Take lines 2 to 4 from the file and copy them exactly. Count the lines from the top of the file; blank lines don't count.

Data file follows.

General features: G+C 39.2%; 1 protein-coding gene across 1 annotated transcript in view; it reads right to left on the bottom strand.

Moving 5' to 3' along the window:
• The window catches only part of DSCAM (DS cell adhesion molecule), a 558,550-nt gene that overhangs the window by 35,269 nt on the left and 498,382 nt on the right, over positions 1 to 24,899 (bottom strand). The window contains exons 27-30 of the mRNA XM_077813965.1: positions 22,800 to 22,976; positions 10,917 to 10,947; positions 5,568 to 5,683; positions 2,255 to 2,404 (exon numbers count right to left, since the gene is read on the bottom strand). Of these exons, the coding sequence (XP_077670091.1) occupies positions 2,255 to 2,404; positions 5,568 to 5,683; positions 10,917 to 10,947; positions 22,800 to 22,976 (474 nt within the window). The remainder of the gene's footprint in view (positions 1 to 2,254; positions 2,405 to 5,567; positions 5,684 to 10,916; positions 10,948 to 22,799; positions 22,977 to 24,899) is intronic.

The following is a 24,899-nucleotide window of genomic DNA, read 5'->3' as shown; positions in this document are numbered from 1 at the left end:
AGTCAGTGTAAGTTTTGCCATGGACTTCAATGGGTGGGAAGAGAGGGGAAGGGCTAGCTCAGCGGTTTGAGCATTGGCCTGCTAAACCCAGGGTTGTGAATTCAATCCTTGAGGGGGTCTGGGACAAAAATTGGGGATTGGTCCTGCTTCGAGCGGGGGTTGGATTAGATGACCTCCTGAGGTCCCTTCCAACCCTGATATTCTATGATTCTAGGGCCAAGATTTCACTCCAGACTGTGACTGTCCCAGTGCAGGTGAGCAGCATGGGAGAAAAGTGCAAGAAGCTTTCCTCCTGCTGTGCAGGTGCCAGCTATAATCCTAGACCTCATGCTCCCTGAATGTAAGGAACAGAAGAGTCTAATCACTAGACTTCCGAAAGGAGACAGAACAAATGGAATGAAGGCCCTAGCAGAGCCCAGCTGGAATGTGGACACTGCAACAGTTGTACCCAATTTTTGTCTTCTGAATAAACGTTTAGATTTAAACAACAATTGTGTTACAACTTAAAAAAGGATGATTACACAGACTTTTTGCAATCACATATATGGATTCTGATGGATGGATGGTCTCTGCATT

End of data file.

Moving 5' to 3' along the window:
• The window catches only part of DSCAM (DS cell adhesion molecule), a 558,550-nt gene that overhangs the window by 35,269 nt on the left and 498,382 nt on the right, over positions 1 to 24,899 (bottom strand). The window contains exons 27-30 of the mRNA XM_077813965.1: positions 22,800 to 22,976; positions 10,917 to 10,947; positions 5,568 to 5,683; positions 2,255 to 2,404 (exon numbers count right to left, since the gene is read on the bottom strand). Of these exons, the coding sequence (XP_077670091.1) occupies positions 2,255 to 2,404; positions 5,568 to 5,683; positions 10,917 to 10,947; positions 22,800 to 22,976 (474 nt within the window). The remainder of the gene's footprint in view (positions 1 to 2,254; positions 2,405 to 5,567; positions 5,684 to 10,916; positions 10,948 to 22,799; positions 22,977 to 24,899) is intronic.

The following is a 24,899-nucleotide window of genomic DNA, read 5'->3' as shown; positions in this document are numbered from 1 at the left end: